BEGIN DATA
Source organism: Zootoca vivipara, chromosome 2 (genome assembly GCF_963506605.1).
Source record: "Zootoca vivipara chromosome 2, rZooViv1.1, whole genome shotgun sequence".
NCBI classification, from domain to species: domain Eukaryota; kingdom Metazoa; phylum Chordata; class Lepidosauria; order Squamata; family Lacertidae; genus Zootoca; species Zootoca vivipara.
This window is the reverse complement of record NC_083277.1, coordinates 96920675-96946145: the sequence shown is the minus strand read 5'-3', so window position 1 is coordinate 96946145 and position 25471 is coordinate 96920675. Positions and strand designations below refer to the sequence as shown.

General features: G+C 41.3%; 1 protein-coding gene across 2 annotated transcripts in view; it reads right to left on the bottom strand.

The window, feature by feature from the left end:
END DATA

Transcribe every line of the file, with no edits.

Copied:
Source organism: Zootoca vivipara, chromosome 2 (genome assembly GCF_963506605.1).
Source record: "Zootoca vivipara chromosome 2, rZooViv1.1, whole genome shotgun sequence".
NCBI classification, from domain to species: domain Eukaryota; kingdom Metazoa; phylum Chordata; class Lepidosauria; order Squamata; family Lacertidae; genus Zootoca; species Zootoca vivipara.
This window is the reverse complement of record NC_083277.1, coordinates 96920675-96946145: the sequence shown is the minus strand read 5'-3', so window position 1 is coordinate 96946145 and position 25471 is coordinate 96920675. Positions and strand designations below refer to the sequence as shown.

General features: G+C 41.3%; 1 protein-coding gene across 2 annotated transcripts in view; it reads right to left on the bottom strand.

The window, feature by feature from the left end: